2. Develop a communication strategy

Make your expectations clear to your employees

Whether it's good or bad, constructive feedback is highly desired by your staff. According to Gallup, staff who "strongly agree" that they got "meaningful feedback" in the past week are nearly four times more likely to be engaged than those who did not report the same9.

When your staff knows what's expected of them, this can boost their morale because they now have the confidence to know how to meet your expectations.

Welcome feedback from employees

Do you create a safe place for your employees to provide you and your organization with critical feedback? James Detert, writing for the Harvard Business Review, points to several studies in which he and his colleagues found better performance and higher retention at organizations where employees felt safe to speak their minds3. This is all part of psychological safety, and it's a key ingredient for thriving workplaces.

You can encourage employee feedback by first making it clear to your staff that they won't be punished for being honest, and then creating mechanisms to collect their feedback, whether that's through surveys, Slack channels, or one-on-ones with managers.

Use the right communication tools

If you want to fix poor communication and create a more harmonious workplace, use F4S alongside the right collaboration tools. F4S shines a light on your employees' unique communication styles, equipping you with tips on how to convey information to each individual in a way that motivates them.

We'll then show you how you can supplement this knowledge with tools like Slack, Trello, or Miro to optimize communication and work performance. Healthy communication and strong collaboration are morale boosters that will make a huge difference in your teams.

3. Encourage employee growth and development

If your people don't see a future with your company, that's sure to have a negative impact on employee retention. In fact, a 2022 McKinsey report found that "a lack of career development" is a major reason employees quit4.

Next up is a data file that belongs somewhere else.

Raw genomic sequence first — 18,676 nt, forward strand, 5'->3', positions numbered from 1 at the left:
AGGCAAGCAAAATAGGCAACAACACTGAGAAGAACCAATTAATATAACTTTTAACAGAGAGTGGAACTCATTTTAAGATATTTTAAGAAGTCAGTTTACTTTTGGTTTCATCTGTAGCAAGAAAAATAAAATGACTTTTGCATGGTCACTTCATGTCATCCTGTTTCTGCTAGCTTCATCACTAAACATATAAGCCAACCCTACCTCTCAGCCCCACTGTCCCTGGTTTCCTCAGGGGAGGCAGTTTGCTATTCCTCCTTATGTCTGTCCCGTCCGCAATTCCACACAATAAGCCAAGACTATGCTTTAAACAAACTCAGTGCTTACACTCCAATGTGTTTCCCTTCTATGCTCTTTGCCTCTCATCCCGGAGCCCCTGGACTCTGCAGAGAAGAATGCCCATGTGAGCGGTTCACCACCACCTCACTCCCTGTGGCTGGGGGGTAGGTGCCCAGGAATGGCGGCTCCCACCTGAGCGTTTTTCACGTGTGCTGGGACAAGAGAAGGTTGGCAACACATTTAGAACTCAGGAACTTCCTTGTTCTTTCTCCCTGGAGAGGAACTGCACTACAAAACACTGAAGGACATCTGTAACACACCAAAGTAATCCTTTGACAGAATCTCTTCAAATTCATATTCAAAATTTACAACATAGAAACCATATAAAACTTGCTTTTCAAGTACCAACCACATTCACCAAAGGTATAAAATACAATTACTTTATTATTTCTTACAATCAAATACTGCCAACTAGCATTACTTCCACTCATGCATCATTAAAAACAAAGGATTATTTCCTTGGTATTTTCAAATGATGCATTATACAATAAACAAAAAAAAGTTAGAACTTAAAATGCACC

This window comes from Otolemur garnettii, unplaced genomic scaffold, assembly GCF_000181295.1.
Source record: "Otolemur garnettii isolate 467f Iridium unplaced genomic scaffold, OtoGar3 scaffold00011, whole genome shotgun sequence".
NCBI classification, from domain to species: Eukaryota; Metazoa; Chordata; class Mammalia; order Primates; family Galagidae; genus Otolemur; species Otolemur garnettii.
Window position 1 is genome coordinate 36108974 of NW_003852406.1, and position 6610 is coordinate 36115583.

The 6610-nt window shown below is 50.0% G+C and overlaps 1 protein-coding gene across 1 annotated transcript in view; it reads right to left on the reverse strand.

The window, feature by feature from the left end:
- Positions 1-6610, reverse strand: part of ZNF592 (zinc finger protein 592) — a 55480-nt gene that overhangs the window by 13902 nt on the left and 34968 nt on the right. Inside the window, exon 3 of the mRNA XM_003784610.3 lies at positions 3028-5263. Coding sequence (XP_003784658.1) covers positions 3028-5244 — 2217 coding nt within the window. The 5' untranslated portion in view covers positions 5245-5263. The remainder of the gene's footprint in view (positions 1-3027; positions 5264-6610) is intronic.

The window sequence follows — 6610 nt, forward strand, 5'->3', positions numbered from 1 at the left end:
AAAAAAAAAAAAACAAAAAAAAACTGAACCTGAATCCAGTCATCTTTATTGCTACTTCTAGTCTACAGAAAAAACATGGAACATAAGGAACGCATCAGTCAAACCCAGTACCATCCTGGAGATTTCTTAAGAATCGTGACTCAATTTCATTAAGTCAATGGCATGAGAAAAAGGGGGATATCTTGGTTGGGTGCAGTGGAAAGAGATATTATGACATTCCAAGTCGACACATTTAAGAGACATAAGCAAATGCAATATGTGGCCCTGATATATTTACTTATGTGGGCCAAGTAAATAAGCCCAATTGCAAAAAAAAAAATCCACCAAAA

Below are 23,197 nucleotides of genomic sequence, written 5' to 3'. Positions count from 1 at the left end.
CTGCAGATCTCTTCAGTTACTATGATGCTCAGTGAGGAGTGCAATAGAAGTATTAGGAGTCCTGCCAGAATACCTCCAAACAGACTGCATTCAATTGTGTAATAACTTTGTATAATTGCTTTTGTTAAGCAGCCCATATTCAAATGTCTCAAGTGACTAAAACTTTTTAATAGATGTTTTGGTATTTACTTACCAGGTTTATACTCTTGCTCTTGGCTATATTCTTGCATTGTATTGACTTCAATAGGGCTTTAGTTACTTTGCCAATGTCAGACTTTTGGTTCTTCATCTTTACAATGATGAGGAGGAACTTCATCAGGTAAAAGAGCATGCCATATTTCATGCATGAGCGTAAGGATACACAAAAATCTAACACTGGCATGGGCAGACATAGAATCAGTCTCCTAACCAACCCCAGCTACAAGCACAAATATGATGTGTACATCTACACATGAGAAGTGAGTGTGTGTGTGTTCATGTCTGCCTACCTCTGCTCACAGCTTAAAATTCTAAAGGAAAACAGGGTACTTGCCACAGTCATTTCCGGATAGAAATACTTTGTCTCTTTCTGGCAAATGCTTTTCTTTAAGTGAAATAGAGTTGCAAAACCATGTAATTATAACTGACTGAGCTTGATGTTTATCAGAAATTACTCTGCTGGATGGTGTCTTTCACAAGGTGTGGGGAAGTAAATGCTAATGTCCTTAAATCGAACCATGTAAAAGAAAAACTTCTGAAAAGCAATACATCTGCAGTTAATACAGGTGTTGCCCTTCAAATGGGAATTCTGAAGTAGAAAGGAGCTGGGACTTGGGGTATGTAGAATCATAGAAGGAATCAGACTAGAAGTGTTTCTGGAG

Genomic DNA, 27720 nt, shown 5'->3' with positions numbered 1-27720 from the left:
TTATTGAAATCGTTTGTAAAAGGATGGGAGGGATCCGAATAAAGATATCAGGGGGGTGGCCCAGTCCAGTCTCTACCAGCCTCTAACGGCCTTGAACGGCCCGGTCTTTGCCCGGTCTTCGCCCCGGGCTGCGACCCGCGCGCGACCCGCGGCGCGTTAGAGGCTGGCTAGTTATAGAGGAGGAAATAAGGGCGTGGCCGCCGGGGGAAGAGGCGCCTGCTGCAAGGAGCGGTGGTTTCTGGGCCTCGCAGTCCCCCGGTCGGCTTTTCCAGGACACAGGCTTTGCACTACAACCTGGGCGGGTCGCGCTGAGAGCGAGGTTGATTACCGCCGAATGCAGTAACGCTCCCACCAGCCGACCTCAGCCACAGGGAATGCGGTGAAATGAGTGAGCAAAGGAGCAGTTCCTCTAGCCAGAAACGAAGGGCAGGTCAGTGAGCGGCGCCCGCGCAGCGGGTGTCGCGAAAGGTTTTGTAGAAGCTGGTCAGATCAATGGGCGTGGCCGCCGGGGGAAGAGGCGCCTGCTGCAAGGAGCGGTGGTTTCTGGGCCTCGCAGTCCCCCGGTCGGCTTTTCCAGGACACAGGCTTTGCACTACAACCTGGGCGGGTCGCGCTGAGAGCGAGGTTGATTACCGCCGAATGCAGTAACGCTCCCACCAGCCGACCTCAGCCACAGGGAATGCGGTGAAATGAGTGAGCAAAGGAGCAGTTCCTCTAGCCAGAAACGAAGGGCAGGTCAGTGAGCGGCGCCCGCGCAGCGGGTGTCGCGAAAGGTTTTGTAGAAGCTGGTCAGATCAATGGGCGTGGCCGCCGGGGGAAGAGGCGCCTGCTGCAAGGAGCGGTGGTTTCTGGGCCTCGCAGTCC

Use coaching to develop employee soft skills

Give your employees development opportunities by encouraging them to use F4S to develop their soft skills and meet their career goals.

Just have them take the F4S assessment, which will then grant them access to a detailed report on how they score across 48 work motivation traits.

F4S dashboard shows motivations to help improve staff morale
F4S dashboard

From there, they can get personalized online coaching from AI Coach Marlee on subjects such as increasing emotional intelligence, boosting their attention to detail, and improving team building.

Train your managers to become better coaches

In this market, L&D budgets are shrinking, but there are affordable (and even free!) ways to help managers become better coaches. Coaching begins with understanding an employee's goals, strengths, and blind spots. You can do this by starting with the free F4S assessment, which will evaluate an employee's unique affinities and give you a wealth of data to work with when coaching them.

Further, your managers can do their own coaching with Coach Marlee to better understand how to step into their personal power and become more effective leaders for their direct reports.

4. Make employee recognition a habit